ISAF – AY – YNZ  The International Sailing Federation (ISAF) publishes a range of regulations to establish uniform minimum equipment and design standards for yachts racing offshore. These special regulations, adopted internationally, are strongly recommended by the Federation for use by all organisers of offshore races. As signatories to the Federation, Yachting Australia (YA) and Yachting New Zealand (YNZ) for the most part comply with this request with occasional regulation variations or additions to suit local race requirements.




The International Regulations for Preventing Collisions at Sea 1972 (COLREGS) are published by the International Maritime Organization (IMO) and overseen by the Australian Maritime Safety Authority, and set out the "rules of the road" or navigation rules to be followed by ships and other vessels at sea in order to prevent collisions between two or more vessels. The regulations are designed to cover every possible contingency for all vessels under-way and, by necessity, are lengthy and complex. In simplified form, the ‘rules’ cover three areas:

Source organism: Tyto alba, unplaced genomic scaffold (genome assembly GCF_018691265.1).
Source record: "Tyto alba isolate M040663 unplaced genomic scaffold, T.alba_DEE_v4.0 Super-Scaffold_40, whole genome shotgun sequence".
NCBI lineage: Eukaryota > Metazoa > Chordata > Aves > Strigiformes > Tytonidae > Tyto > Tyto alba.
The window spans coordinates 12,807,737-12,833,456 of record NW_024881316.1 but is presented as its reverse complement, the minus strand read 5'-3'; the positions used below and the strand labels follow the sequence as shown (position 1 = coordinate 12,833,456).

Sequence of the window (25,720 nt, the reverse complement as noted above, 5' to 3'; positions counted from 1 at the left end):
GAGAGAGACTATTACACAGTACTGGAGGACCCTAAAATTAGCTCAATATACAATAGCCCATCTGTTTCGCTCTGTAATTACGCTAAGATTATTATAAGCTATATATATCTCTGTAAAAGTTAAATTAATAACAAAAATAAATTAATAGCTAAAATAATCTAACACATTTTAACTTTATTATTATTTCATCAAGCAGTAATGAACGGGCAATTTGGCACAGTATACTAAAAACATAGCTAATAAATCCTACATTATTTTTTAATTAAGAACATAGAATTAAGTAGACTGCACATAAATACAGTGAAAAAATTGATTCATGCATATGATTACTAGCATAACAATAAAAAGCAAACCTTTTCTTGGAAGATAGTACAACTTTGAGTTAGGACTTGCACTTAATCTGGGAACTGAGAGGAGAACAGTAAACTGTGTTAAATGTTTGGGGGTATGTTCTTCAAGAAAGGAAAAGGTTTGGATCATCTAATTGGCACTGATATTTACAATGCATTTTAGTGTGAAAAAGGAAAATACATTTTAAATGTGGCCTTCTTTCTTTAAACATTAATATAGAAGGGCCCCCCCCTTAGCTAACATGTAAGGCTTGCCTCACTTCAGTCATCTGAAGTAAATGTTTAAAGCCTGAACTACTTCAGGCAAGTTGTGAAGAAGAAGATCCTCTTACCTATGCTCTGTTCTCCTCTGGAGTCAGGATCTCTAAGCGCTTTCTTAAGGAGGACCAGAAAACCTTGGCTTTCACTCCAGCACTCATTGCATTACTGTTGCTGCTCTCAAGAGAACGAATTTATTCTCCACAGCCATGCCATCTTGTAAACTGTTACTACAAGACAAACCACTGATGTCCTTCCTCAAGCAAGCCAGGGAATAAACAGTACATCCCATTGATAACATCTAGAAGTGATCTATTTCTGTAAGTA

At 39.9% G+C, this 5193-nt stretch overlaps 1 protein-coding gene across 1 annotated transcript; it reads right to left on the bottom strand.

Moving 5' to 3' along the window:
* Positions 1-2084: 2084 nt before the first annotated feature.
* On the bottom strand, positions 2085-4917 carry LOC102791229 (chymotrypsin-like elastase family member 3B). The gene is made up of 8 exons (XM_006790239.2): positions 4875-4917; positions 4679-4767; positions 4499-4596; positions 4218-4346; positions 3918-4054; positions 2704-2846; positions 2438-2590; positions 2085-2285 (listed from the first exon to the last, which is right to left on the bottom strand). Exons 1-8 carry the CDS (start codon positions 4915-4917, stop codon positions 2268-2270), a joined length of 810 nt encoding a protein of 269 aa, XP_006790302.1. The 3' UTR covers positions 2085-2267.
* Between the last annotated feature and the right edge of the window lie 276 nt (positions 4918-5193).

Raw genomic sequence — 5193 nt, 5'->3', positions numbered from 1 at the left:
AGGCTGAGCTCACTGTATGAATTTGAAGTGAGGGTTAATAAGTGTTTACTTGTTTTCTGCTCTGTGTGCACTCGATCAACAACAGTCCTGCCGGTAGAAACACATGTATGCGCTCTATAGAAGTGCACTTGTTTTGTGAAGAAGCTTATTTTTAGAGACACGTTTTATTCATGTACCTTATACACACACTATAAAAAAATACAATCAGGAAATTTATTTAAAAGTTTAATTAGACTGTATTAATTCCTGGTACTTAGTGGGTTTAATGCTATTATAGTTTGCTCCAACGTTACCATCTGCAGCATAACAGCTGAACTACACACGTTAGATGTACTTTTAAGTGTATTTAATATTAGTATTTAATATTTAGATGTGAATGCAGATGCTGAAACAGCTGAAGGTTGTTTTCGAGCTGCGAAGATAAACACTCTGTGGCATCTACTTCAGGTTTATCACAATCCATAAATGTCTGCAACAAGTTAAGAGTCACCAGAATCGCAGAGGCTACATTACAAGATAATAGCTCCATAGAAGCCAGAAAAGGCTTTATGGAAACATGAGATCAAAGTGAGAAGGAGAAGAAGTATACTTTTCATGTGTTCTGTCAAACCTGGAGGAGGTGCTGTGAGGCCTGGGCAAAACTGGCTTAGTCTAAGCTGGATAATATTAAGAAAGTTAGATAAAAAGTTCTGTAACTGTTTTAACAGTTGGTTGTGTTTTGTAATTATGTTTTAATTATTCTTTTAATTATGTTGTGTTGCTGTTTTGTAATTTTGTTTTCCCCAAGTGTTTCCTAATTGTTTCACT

Maintain a Lookout

Every vessel must maintain a proper lookout by all possible means appropriate to the prevailing circumstances and conditions. This is the main collision avoidance rule.

Safe Speed

Every vessel at all times must proceed at a safe speed appropriate to the prevailing circumstances and conditions.

Risk of Collision

Every vessel must use all available means to determine if a risk of collision exists. If such a risk exists, vessels close to each other should understand what the other is doing. Any alteration of course to avoid collision must be significant, so that it is clear that the course has been changed.




The International Organisation for Standardisation, widely known as ISO is an international standard-setting body with representatives from various national standard organisations. The body produces reports that specify world-wide industrial and commercial design and manufacturing standards. The ISO is a ‘non-governmental organisation’ but has strong links with government and many of its recommendations become law.

In the context of life raft design and manufacture, ISO has many criteria covering all types of shipping, both commercial and leisure craft. ISO 9650 for instance, is a new, comprehensive, technical specification detailing all the materials used in the construction of life rafts for smaller commercial and recreational vessels. Performance requirements covering inflation, launching, material resistance, buoyancy and interior space are also spelt out.


 © Great Circle Marine 2012